By: Ilan Kelman, www.ilankelman.org
Here we go again. The IPCC (Intergovernmental Panel on Climate Change) is yet again publishing a report, as usual in three Working Groups with the reports spaced several months apart. The one perhaps most relevant to disaster scholars was released in Japan at the end of March.
This happens every 5-6 years. 2013-2014 represents the IPCC’s Fifth assessment, with the first one dating back to 1990. This year’s report tells us that climate change is happening, that humans are to blame for a significant proportion of the observed climate change, that there are ways that we can deal with climate change, and that we are not doing what needs to be done.
Does that sound exciting? No, of course not.
Because that is exactly what was said previously in the Fourth Assessment Report, released in 2007. Five years of effort involving hundreds of scientists, requiring tens of thousands of hours of writing, reviewing, and editing alongside thousands of hours of travelling and meetings at an immense environmental and carbon cost (and carbon offsets do not help).
All to tell us what we know already. So why does the IPCC continue? That is indeed a good question.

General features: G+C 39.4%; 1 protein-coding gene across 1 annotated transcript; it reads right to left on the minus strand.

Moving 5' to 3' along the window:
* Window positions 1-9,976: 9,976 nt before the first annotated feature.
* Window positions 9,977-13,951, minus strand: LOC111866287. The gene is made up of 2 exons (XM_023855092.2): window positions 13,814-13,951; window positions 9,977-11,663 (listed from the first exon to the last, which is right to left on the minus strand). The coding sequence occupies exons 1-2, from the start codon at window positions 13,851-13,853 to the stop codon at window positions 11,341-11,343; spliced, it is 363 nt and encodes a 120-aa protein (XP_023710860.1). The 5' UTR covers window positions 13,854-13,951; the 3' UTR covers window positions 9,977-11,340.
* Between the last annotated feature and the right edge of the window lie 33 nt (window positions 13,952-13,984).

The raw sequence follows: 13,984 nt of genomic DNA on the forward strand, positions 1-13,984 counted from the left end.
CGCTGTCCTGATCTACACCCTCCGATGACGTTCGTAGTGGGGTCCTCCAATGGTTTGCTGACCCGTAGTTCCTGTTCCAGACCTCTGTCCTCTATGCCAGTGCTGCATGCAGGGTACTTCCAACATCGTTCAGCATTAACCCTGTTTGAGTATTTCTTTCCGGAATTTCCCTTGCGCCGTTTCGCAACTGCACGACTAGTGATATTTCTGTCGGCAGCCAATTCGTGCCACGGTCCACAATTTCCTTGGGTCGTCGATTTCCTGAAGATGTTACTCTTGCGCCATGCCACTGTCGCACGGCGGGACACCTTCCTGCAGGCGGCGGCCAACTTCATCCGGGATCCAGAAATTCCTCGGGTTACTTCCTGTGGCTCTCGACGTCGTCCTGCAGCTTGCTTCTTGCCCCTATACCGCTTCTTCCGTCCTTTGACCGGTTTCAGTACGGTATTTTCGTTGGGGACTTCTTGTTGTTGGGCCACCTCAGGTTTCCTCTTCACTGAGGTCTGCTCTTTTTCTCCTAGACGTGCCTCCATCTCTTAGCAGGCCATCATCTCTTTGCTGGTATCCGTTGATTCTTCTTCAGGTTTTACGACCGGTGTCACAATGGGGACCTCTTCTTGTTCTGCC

As a model for science, the IPCC (similarly to all models of science) has advantages and disadvantages. The IPCC brings scientists together, assesses and syntheses the science available, and reaches consensus-based conclusions. Those consensus-based conclusions are then reviewed by scientists and governments to reach summaries and overall conclusions acceptable to all, usually involving multiple compromises.
Amongst the advantages of the IPCC process are the consensus and the compromises. Amongst the disadvantages are the consensus and the compromises. Amongst the advantages are the interactions amongst and influence of scientists and governments. Amongst the disadvantages are the interactions amongst and influence of scientists and governments. The level and scope of the IPCC’s peer review is impressively thorough and intense. Nonetheless, glaring errors and misconceptions nonetheless get through to the final reports, representing a tiny fraction of the entire text yet tarnishing the whole.
Naturally, we all make mistakes. The importance is learning from them and improving.
How could the IPCC be improved? The fundamental problem is the self-perpetuating bureaucracy. The IPCC has become an institution, but it is not clear that institutionalised science, consensus-based science, or government-reviewed science produces the best science. As an experiment and as a start for the field of climate change science, the IPCC did amazingly well and is to be admired and commended. As the co-winner of the 2007 Nobel Peace Prize, the IPCC has demonstrated its significant political power and has earned deserved respect from society. Neither is a statement of scientific quality.
When nothing fundamentally new is presented; when so much time, effort, energy, and travel is taken away from new, original, innovative science; when an institution becomes a lightning rod for critics, is it time to recognise that senescence does not always represent betterment?
Has the time come to thank the IPCC for its needed service and then to move on from it?